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On March 9, 2020, the Department of the Treasury (Treasury), as Chair of the Committee on Foreign Investment in the United States (CFIUS or the Committee), published a proposed rule to impose, for the first time, fees on parties to foreign investment transactions who request that CFIUS review their transaction under Section 721 of the Defense Authorization Act (Section 721).1 Such CFIUS reviews enable the parties to "covered transactions" under Section 721 to obtain CFIUS's assurance that proceeding with the transaction will not be blocked or limited by the President for national security purposes. Since 1988, CFIUS has been required to conduct such reviews upon receipt of a "notice" from the parties to a covered transaction, which often is an extensive process involving the numerous federal agencies that are members of CFIUS. Under the proposed rule, CFIUS would require fixed filing fees for certain voluntary notices based on the expected value of the transaction. CFIUS expects these fees to range from $750 for lesser value transactions to the statutory maximum of $300,000 for large transactions, adjusted annually for inflation. As discussed below, this fixed-fee approach may deter some parties from voluntarily filing notices with CFIUS, particularly where the national security risks of their transaction appear relatively insignificant. Interested parties have a limited window to comment on the impact the proposed fees may have.

The Foreign Investment Risk Review Modernization Act (FIRRMA), which was enacted in 2018, authorized CFIUS to impose fees on parties filing such voluntary notices. As discussed in our prior Advisories, FIRRMA also made it mandatory for the parties to certain specified covered transactions to submit a short "declaration" to CFIUS at least 45 days prior to the planned transaction closing date.2 Neither the FIRRMA nor CFIUS' new proposed rule would impose fees on parties for submitting such mandatory declarations. Nor would the proposed rule impose a fee on parties who choose to submit a declaration as a voluntary matter, rather than a full notice.

The proposed rule is open for public comment through April 8, 2020, which allows a very short period for public input. Below we provide a brief background and describe key elements of the proposed rule on which interested parties may wish to submit comments.

BACKGROUND

FIRRMA provided CFIUS with extensive new authority to review foreign investments in US businesses and to recommend action by the President under Section 721 to block or impose conditions on such investments. Through interim regulations published in October 2018, some of the FIRRMA reforms were implemented almost immediately; thereafter, in January 2020, Treasury published two final rules implementing most of the remaining directives of FIRRMA.3 However, the January final rules left unaddressed FIRRMA's provision that "the Committee [CFIUS] may assess and collect a fee in an amount determined by the Committee in regulations."4 It is that provision that CFIUS proposes to exercise through the proposed fee rule.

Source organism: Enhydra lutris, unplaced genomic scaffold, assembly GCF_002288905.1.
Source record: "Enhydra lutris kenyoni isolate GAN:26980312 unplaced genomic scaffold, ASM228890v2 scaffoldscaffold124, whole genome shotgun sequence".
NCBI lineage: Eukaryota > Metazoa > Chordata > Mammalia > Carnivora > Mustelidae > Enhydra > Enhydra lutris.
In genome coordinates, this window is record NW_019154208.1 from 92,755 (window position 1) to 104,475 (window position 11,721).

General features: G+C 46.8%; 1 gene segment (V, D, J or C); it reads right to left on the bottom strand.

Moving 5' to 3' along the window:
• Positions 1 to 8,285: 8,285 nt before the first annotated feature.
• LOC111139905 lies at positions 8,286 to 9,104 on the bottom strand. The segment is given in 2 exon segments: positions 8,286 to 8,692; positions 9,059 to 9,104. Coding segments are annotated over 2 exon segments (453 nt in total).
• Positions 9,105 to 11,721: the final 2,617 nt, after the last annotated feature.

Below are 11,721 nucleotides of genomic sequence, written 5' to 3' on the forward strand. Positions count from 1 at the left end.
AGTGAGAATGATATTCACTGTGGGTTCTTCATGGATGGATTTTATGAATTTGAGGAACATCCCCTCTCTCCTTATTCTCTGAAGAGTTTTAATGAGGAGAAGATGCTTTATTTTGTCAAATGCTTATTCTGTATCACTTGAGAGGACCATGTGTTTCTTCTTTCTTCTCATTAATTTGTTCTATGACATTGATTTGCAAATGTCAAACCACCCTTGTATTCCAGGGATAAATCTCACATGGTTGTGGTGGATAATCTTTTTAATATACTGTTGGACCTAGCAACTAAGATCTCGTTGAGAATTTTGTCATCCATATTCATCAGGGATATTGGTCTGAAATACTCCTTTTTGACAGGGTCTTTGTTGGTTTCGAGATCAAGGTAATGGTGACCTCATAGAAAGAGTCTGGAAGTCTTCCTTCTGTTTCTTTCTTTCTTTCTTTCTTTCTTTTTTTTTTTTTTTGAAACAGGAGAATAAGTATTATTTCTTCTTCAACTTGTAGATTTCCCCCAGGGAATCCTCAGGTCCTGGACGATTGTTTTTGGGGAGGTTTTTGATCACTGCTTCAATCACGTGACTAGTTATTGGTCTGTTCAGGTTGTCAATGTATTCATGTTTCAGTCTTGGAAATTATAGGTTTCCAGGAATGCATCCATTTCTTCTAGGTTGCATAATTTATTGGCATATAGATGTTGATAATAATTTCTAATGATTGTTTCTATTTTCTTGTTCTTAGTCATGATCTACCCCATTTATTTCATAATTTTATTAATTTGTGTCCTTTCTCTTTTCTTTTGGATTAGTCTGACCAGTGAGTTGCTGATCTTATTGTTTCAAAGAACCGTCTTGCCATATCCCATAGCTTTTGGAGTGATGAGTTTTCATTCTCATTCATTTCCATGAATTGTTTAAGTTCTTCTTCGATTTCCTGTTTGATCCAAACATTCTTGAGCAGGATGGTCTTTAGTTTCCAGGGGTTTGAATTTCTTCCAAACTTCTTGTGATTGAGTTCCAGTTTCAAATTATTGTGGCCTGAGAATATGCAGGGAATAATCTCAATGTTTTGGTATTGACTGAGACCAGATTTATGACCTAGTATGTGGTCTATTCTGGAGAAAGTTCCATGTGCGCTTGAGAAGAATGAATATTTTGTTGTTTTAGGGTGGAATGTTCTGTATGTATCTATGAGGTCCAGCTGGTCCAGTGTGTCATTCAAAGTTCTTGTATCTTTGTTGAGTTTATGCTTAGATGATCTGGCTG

PROPOSED FEES

The new proposed rule would establish filing fees for notices filed with the Committee pursuant to the traditional voluntary notice process—as noted, CFIUS does not propose to impose any fees on parties who are required to inform CFIUS of their transactions pursuant to the FIRRMA-based mandates for filing "declarations" regarding certain particular types of proposed foreign investments. The proposed fees are based on the expected overall value of the disclosed transaction, with smaller transactions (i.e., those with a value of less than $500,000) not being assessed a filing fee. For transactions with values equal to or greater than $500,000, the filing fee is based on a tiered approach:

  • Transactions equal to or greater than $500,000 but less than $5,000,000 require a filing fee of $750.
  • Transactions equal to or greater than $5,000,000 but less than $50,000,000 require a filing fee of $7,500.
  • Transactions equal to or greater than $50,000,000 but less than $250,000,000 require a filing fee of $75,000.
  • Transactions equal to or greater than $250,000,000 but less than $750,000,000 require a filing fee of $150,000.
  • Transactions equal to or greater than $750,000,000 require a filing fee of $300,000.

Under the proposed rules, CFIUS would not begin review of a transaction until after payment of the required fee, which normally would occur at the time parties file their voluntary notice of the transaction.

Although Treasury is not proposing to impose any fee for submitting a mandated short-form "declaration" or for undergoing any review that is self-initiated by CFIUS based on a notice filed by any member of CFIUS, the proposed filing fees would be required in cases where CFIUS has completed its review of a declaration and the parties subsequently file a notice, whether CFIUS has requested that the parties file the notice or has informed the parties that it is not able to conclude action and the parties elect to file a written notice. In addition, the proposed fees would apply in cases where the parties choose to file a notice, rather than a short-form declaration, when a declaration is required.